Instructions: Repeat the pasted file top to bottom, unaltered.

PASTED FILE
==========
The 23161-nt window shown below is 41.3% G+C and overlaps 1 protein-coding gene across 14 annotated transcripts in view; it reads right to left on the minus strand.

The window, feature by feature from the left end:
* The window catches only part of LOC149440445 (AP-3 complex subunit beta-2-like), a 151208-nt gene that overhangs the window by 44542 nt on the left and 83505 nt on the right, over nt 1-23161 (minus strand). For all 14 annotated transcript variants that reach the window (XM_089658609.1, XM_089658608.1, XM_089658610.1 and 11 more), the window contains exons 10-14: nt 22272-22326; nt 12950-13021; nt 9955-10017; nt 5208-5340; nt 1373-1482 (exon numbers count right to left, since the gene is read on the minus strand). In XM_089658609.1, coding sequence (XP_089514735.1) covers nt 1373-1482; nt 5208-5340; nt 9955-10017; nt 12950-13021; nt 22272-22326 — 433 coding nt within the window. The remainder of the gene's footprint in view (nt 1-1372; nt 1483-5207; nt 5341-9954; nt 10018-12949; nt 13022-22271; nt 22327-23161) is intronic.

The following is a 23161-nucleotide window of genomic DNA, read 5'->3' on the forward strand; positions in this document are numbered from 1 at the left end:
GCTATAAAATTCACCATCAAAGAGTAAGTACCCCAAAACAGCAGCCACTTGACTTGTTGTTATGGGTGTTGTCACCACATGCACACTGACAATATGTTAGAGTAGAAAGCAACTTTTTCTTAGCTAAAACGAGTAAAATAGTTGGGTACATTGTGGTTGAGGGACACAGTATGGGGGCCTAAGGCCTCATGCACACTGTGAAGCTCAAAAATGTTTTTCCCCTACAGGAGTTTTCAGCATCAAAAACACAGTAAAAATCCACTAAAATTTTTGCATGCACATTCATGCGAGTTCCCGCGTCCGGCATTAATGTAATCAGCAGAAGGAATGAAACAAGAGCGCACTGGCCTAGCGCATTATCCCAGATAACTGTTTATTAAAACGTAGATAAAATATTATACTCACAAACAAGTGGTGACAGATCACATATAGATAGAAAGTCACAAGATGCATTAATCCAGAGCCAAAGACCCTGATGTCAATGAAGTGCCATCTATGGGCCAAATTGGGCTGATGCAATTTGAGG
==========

The 23161-nt window shown below is 41.3% G+C and overlaps 1 protein-coding gene across 14 annotated transcripts in view; it reads right to left on the minus strand.

The window, feature by feature from the left end:
* The window catches only part of LOC149440445 (AP-3 complex subunit beta-2-like), a 151208-nt gene that overhangs the window by 44542 nt on the left and 83505 nt on the right, over nt 1-23161 (minus strand). For all 14 annotated transcript variants that reach the window (XM_089658609.1, XM_089658608.1, XM_089658610.1 and 11 more), the window contains exons 10-14: nt 22272-22326; nt 12950-13021; nt 9955-10017; nt 5208-5340; nt 1373-1482 (exon numbers count right to left, since the gene is read on the minus strand). In XM_089658609.1, coding sequence (XP_089514735.1) covers nt 1373-1482; nt 5208-5340; nt 9955-10017; nt 12950-13021; nt 22272-22326 — 433 coding nt within the window. The remainder of the gene's footprint in view (nt 1-1372; nt 1483-5207; nt 5341-9954; nt 10018-12949; nt 13022-22271; nt 22327-23161) is intronic.

The following is a 23161-nucleotide window of genomic DNA, read 5'->3' on the forward strand; positions in this document are numbered from 1 at the left end:
GCTATAAAATTCACCATCAAAGAGTAAGTACCCCAAAACAGCAGCCACTTGACTTGTTGTTATGGGTGTTGTCACCACATGCACACTGACAATATGTTAGAGTAGAAAGCAACTTTTTCTTAGCTAAAACGAGTAAAATAGTTGGGTACATTGTGGTTGAGGGACACAGTATGGGGGCCTAAGGCCTCATGCACACTGTGAAGCTCAAAAATGTTTTTCCCCTACAGGAGTTTTCAGCATCAAAAACACAGTAAAAATCCACTAAAATTTTTGCATGCACATTCATGCGAGTTCCCGCGTCCGGCATTAATGTAATCAGCAGAAGGAATGAAACAAGAGCGCACTGGCCTAGCGCATTATCCCAGATAACTGTTTATTAAAACGTAGATAAAATATTATACTCACAAACAAGTGGTGACAGATCACATATAGATAGAAAGTCACAAGATGCATTAATCCAGAGCCAAAGACCCTGATGTCAATGAAGTGCCATCTATGGGCCAAATTGGGCTGATGCAATTTGAGG